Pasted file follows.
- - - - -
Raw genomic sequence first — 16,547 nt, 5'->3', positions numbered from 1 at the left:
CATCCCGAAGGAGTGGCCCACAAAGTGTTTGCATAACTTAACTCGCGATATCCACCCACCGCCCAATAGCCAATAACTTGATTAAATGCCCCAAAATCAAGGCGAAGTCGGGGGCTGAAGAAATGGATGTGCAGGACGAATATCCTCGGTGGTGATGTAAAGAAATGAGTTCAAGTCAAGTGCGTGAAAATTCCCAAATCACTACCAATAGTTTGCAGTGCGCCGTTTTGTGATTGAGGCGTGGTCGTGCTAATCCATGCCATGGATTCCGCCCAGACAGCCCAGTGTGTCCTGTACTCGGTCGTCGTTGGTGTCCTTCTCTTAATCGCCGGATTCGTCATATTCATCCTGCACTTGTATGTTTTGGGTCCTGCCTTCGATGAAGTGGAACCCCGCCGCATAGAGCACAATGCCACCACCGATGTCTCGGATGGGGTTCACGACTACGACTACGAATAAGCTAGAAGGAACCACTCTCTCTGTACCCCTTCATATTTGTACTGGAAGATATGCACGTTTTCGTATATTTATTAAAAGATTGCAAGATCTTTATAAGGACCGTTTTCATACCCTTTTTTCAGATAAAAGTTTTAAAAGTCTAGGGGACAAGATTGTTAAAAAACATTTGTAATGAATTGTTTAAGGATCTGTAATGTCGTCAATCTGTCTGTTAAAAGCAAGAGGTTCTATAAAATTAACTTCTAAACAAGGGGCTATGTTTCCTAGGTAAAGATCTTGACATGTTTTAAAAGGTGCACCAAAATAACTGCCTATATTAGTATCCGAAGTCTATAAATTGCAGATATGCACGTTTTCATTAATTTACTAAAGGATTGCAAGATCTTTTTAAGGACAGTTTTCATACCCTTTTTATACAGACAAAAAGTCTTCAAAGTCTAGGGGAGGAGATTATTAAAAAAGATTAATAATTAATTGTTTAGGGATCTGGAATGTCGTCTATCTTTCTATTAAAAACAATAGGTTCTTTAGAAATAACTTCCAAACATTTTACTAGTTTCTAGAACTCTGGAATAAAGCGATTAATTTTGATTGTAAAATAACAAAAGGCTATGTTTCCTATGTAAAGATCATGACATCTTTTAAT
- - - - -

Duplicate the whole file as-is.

Raw genomic sequence first — 16,547 nt, 5'->3', positions numbered from 1 at the left:
CATCCCGAAGGAGTGGCCCACAAAGTGTTTGCATAACTTAACTCGCGATATCCACCCACCGCCCAATAGCCAATAACTTGATTAAATGCCCCAAAATCAAGGCGAAGTCGGGGGCTGAAGAAATGGATGTGCAGGACGAATATCCTCGGTGGTGATGTAAAGAAATGAGTTCAAGTCAAGTGCGTGAAAATTCCCAAATCACTACCAATAGTTTGCAGTGCGCCGTTTTGTGATTGAGGCGTGGTCGTGCTAATCCATGCCATGGATTCCGCCCAGACAGCCCAGTGTGTCCTGTACTCGGTCGTCGTTGGTGTCCTTCTCTTAATCGCCGGATTCGTCATATTCATCCTGCACTTGTATGTTTTGGGTCCTGCCTTCGATGAAGTGGAACCCCGCCGCATAGAGCACAATGCCACCACCGATGTCTCGGATGGGGTTCACGACTACGACTACGAATAAGCTAGAAGGAACCACTCTCTCTGTACCCCTTCATATTTGTACTGGAAGATATGCACGTTTTCGTATATTTATTAAAAGATTGCAAGATCTTTATAAGGACCGTTTTCATACCCTTTTTTCAGATAAAAGTTTTAAAAGTCTAGGGGACAAGATTGTTAAAAAACATTTGTAATGAATTGTTTAAGGATCTGTAATGTCGTCAATCTGTCTGTTAAAAGCAAGAGGTTCTATAAAATTAACTTCTAAACAAGGGGCTATGTTTCCTAGGTAAAGATCTTGACATGTTTTAAAAGGTGCACCAAAATAACTGCCTATATTAGTATCCGAAGTCTATAAATTGCAGATATGCACGTTTTCATTAATTTACTAAAGGATTGCAAGATCTTTTTAAGGACAGTTTTCATACCCTTTTTATACAGACAAAAAGTCTTCAAAGTCTAGGGGAGGAGATTATTAAAAAAGATTAATAATTAATTGTTTAGGGATCTGGAATGTCGTCTATCTTTCTATTAAAAACAATAGGTTCTTTAGAAATAACTTCCAAACATTTTACTAGTTTCTAGAACTCTGGAATAAAGCGATTAATTTTGATTGTAAAATAACAAAAGGCTATGTTTCCTATGTAAAGATCATGACATCTTTTAAT